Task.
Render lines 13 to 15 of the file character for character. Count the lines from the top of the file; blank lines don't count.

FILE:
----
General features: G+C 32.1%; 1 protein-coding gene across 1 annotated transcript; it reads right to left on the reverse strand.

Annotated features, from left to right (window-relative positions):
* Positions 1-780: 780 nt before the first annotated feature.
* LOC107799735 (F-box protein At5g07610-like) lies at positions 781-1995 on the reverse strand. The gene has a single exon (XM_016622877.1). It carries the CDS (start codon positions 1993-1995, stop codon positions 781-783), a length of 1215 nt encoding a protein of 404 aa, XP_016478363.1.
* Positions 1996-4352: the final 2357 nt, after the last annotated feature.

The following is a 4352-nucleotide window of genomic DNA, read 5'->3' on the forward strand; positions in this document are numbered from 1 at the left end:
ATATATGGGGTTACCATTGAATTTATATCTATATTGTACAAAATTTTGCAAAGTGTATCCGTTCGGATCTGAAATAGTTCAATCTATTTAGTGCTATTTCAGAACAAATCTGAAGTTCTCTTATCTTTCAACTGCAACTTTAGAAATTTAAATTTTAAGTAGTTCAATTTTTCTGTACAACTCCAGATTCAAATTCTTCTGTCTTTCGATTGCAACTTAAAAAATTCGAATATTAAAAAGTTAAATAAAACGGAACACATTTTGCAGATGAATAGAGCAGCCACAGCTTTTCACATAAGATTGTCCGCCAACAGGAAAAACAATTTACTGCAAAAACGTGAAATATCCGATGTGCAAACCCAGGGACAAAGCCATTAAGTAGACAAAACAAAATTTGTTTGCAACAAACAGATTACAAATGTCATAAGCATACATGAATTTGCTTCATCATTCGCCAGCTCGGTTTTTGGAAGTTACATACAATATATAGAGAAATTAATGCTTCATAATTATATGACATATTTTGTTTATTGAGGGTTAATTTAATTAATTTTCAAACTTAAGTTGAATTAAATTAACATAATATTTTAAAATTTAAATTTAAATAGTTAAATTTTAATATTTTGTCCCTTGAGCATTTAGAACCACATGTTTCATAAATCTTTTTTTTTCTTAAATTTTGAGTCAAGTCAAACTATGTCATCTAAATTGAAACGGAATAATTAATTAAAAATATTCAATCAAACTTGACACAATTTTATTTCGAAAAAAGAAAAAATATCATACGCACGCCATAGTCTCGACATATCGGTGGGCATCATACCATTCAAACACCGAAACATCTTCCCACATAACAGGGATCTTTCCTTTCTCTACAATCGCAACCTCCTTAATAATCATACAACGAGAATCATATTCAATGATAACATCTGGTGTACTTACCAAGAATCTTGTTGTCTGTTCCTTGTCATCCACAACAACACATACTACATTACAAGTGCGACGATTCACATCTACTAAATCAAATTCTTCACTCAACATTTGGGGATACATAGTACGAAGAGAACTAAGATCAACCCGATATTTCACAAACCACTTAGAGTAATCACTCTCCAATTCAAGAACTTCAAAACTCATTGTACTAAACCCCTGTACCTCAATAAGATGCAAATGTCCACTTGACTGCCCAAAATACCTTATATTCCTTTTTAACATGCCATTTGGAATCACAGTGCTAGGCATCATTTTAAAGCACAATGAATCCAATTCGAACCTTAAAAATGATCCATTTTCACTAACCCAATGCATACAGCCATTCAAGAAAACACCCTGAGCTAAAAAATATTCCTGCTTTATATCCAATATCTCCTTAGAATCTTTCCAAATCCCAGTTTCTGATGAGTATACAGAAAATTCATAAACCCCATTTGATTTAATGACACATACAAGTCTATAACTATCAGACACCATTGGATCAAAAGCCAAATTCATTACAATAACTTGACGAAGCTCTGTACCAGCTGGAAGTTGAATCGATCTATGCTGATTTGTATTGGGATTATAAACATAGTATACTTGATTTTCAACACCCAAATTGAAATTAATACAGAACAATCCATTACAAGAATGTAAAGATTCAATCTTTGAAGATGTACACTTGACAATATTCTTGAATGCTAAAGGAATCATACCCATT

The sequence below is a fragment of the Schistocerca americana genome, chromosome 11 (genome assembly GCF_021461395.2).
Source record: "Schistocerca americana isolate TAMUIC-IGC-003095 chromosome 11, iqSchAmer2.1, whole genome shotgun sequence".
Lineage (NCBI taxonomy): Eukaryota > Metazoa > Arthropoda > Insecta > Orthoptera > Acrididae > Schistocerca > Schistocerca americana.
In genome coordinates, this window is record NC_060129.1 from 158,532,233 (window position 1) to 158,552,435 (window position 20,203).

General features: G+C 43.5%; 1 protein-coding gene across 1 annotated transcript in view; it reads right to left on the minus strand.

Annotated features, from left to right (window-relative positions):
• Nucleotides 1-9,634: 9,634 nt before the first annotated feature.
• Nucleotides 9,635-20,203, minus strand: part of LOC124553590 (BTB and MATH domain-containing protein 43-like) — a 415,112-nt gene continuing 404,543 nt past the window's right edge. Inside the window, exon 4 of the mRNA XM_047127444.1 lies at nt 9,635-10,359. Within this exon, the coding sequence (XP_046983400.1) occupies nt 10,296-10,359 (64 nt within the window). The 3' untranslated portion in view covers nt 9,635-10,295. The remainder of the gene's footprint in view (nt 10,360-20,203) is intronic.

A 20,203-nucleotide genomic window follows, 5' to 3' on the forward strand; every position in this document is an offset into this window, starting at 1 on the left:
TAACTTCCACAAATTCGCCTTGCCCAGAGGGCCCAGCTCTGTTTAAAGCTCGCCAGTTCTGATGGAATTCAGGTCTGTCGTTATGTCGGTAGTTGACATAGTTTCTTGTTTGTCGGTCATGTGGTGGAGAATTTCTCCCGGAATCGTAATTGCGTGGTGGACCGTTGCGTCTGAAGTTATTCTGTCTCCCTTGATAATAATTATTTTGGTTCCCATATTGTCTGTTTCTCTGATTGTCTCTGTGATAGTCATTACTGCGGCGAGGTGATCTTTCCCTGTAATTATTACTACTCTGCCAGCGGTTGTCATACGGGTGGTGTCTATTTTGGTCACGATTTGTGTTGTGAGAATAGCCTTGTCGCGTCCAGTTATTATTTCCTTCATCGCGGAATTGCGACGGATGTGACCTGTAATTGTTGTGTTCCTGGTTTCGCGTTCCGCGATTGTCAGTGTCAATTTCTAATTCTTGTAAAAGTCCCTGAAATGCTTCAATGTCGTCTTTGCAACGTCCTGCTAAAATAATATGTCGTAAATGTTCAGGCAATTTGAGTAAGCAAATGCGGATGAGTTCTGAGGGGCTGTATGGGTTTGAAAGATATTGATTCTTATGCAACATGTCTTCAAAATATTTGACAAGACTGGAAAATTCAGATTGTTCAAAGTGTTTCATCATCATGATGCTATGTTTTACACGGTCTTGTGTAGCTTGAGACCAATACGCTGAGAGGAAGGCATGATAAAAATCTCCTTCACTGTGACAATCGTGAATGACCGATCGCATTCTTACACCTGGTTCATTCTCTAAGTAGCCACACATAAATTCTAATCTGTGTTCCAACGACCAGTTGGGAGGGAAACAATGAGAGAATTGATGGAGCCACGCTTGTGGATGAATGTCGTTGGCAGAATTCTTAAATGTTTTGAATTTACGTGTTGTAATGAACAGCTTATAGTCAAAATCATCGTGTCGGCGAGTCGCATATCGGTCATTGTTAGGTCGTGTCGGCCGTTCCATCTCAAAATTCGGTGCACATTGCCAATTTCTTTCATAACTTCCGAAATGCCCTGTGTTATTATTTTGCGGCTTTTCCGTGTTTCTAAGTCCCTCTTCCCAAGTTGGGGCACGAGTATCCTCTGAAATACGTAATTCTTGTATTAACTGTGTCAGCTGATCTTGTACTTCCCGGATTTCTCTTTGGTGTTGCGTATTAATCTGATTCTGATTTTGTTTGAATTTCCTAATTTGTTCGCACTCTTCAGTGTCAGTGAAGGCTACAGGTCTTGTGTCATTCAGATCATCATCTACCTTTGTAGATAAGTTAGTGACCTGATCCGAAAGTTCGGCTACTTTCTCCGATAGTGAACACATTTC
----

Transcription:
Annotated features, from left to right (window-relative positions):
• Nucleotides 1-9,634: 9,634 nt before the first annotated feature.
• Nucleotides 9,635-20,203, minus strand: part of LOC124553590 (BTB and MATH domain-containing protein 43-like) — a 415,112-nt gene continuing 404,543 nt past the window's right edge. Inside the window, exon 4 of the mRNA XM_047127444.1 lies at nt 9,635-10,359. Within this exon, the coding sequence (XP_046983400.1) occupies nt 10,296-10,359 (64 nt within the window). The 3' untranslated portion in view covers nt 9,635-10,295. The remainder of the gene's footprint in view (nt 10,360-20,203) is intronic.